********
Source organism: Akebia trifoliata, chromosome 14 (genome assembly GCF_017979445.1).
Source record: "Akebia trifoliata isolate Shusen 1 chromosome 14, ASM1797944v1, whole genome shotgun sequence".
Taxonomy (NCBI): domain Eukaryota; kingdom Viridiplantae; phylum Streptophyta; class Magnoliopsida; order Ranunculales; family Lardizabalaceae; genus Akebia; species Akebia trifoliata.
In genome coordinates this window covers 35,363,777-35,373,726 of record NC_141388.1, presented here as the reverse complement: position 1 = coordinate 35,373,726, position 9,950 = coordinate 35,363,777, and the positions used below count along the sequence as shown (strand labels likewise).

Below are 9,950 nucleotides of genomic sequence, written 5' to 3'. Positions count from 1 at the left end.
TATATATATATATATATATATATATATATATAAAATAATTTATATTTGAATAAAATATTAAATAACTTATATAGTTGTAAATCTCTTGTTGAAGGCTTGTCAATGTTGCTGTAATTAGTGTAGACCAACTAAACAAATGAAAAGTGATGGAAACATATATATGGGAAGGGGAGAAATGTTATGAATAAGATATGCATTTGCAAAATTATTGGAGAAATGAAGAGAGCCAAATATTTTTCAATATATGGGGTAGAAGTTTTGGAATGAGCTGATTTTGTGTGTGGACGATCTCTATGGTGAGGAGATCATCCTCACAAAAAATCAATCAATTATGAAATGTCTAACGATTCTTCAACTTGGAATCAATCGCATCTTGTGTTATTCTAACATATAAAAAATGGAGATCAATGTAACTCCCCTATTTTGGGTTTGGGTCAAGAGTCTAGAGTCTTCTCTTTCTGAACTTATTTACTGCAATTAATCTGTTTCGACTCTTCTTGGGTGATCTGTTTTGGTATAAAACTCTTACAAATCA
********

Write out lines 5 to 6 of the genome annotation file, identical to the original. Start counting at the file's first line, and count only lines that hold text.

Below are 9,950 nucleotides of genomic sequence, written 5' to 3'. Positions count from 1 at the left end.
TATATATATATATATATATATATATATATATAAAATAATTTATATTTGAATAAAATATTAAATAACTTATATAGTTGTAAATCTCTTGTTGAAGGCTTGTCAATGTTGCTGTAATTAGTGTAGACCAACTAAACAAATGAAAAGTGATGGAAACATATATATGGGAAGGGGAGAAATGTTATGAATAAGATATGCATTTGCAAAATTATTGGAGAAATGAAGAGAGCCAAATATTTTTCAATATATGGGGTAGAAGTTTTGGAATGAGCTGATTTTGTGTGTGGACGATCTCTATGGTGAGGAGATCATCCTCACAAAAAATCAATCAATTATGAAATGTCTAACGATTCTTCAACTTGGAATCAATCGCATCTTGTGTTATTCTAACATATAAAAAATGGAGATCAATGTAACTCCCCTATTTTGGGTTTGGGTCAAGAGTCTAGAGTCTTCTCTTTCTGAACTTATTTACTGCAATTAATCTGTTTCGACTCTTCTTGGGTGATCTGTTTTGGTATAAAACTCTTACAAATCA